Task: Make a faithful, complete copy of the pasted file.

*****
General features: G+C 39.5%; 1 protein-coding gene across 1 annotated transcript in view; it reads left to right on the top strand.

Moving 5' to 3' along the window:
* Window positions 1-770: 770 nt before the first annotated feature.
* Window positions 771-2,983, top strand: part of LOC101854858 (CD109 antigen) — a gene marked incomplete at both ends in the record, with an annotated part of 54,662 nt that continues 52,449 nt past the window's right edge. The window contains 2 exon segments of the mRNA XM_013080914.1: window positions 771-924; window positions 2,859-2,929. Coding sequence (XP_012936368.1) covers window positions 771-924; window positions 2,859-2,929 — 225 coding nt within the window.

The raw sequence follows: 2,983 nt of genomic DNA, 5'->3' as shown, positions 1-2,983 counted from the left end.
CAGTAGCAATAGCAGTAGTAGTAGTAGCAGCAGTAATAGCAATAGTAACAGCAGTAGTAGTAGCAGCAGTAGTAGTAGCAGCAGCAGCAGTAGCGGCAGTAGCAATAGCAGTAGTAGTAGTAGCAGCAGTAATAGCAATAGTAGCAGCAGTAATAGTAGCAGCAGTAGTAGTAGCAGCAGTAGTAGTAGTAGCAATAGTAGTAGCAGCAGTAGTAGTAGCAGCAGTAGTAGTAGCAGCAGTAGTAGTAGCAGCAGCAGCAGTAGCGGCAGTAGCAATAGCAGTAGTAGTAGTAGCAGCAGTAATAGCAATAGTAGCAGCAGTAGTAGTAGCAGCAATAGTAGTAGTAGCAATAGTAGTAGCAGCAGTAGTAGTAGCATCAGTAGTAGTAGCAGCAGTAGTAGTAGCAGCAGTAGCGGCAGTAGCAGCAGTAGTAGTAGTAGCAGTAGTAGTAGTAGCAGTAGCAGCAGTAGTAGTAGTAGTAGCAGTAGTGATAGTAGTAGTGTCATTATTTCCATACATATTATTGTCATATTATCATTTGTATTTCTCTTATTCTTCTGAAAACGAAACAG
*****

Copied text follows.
General features: G+C 39.5%; 1 protein-coding gene across 1 annotated transcript in view; it reads left to right on the top strand.

Moving 5' to 3' along the window:
* Window positions 1-770: 770 nt before the first annotated feature.
* Window positions 771-2,983, top strand: part of LOC101854858 (CD109 antigen) — a gene marked incomplete at both ends in the record, with an annotated part of 54,662 nt that continues 52,449 nt past the window's right edge. The window contains 2 exon segments of the mRNA XM_013080914.1: window positions 771-924; window positions 2,859-2,929. Coding sequence (XP_012936368.1) covers window positions 771-924; window positions 2,859-2,929 — 225 coding nt within the window.

The raw sequence follows: 2,983 nt of genomic DNA, 5'->3' as shown, positions 1-2,983 counted from the left end.
CAGTAGCAATAGCAGTAGTAGTAGTAGCAGCAGTAATAGCAATAGTAACAGCAGTAGTAGTAGCAGCAGTAGTAGTAGCAGCAGCAGCAGTAGCGGCAGTAGCAATAGCAGTAGTAGTAGTAGCAGCAGTAATAGCAATAGTAGCAGCAGTAATAGTAGCAGCAGTAGTAGTAGCAGCAGTAGTAGTAGTAGCAATAGTAGTAGCAGCAGTAGTAGTAGCAGCAGTAGTAGTAGCAGCAGTAGTAGTAGCAGCAGCAGCAGTAGCGGCAGTAGCAATAGCAGTAGTAGTAGTAGCAGCAGTAATAGCAATAGTAGCAGCAGTAGTAGTAGCAGCAATAGTAGTAGTAGCAATAGTAGTAGCAGCAGTAGTAGTAGCATCAGTAGTAGTAGCAGCAGTAGTAGTAGCAGCAGTAGCGGCAGTAGCAGCAGTAGTAGTAGTAGCAGTAGTAGTAGTAGCAGTAGCAGCAGTAGTAGTAGTAGTAGCAGTAGTGATAGTAGTAGTGTCATTATTTCCATACATATTATTGTCATATTATCATTTGTATTTCTCTTATTCTTCTGAAAACGAAACAG